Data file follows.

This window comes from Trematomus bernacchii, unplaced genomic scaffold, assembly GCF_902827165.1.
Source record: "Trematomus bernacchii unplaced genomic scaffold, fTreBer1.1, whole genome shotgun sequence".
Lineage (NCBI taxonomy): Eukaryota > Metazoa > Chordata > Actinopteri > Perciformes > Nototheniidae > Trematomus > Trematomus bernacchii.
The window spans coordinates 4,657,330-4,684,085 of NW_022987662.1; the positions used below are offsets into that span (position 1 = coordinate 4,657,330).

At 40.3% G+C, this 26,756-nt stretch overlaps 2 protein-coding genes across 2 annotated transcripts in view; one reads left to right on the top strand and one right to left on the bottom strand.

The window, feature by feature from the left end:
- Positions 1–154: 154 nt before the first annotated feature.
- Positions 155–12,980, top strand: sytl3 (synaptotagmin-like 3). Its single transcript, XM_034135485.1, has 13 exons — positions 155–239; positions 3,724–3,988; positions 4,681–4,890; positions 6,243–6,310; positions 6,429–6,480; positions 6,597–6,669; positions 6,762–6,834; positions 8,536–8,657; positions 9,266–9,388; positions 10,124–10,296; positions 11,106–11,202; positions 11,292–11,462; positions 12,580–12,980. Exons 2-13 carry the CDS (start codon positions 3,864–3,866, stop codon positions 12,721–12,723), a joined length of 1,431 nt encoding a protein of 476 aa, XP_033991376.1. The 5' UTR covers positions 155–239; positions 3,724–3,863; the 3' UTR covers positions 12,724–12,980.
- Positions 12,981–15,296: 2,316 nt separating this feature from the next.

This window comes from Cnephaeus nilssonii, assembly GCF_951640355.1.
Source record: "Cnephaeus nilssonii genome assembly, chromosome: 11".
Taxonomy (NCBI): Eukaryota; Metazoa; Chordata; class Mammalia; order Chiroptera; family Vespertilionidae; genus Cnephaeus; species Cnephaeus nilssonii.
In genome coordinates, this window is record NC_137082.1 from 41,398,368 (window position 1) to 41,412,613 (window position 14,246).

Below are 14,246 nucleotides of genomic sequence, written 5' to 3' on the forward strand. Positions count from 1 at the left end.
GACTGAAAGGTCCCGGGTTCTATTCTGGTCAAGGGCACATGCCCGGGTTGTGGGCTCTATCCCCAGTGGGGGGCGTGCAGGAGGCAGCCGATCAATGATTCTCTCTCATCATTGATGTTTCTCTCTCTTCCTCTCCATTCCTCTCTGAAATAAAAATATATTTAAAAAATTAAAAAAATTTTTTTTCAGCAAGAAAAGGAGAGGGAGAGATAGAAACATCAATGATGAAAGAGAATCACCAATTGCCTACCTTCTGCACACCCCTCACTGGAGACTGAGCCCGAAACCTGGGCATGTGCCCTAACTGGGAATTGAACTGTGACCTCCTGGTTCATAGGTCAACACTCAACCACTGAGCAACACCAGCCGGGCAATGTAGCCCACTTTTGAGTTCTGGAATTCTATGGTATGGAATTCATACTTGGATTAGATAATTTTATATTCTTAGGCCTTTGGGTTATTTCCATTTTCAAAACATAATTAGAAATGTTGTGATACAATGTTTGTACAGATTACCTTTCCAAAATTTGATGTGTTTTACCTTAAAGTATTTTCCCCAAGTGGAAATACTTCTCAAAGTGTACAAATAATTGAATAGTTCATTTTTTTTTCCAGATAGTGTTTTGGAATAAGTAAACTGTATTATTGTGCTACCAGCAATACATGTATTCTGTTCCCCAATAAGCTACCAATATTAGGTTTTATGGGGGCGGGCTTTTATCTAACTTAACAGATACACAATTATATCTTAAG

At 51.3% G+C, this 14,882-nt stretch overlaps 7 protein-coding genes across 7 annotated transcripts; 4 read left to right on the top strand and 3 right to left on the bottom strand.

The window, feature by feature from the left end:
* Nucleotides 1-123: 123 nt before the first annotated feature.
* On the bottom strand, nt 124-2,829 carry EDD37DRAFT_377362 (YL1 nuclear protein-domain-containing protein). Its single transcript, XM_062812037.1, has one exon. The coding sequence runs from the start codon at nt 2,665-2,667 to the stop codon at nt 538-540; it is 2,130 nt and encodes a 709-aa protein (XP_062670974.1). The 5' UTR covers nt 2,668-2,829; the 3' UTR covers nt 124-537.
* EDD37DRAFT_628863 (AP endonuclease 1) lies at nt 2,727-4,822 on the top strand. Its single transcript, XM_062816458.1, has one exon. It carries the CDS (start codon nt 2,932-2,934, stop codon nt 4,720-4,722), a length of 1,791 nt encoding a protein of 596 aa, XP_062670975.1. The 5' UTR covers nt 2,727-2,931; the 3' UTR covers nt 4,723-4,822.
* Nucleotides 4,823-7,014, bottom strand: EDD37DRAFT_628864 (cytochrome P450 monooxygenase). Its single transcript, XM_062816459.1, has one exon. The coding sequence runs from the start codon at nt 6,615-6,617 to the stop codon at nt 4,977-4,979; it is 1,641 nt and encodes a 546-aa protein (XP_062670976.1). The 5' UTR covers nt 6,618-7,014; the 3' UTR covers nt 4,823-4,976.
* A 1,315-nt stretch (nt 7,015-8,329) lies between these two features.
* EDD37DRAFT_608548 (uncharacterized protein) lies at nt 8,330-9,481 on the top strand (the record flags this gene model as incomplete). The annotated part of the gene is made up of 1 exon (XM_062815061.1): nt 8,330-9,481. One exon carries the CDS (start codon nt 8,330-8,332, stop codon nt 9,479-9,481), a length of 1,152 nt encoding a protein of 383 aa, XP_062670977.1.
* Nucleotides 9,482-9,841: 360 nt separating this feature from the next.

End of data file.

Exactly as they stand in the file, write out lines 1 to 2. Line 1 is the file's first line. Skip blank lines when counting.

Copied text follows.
This window comes from Trematomus bernacchii, unplaced genomic scaffold, assembly GCF_902827165.1.
Source record: "Trematomus bernacchii unplaced genomic scaffold, fTreBer1.1, whole genome shotgun sequence".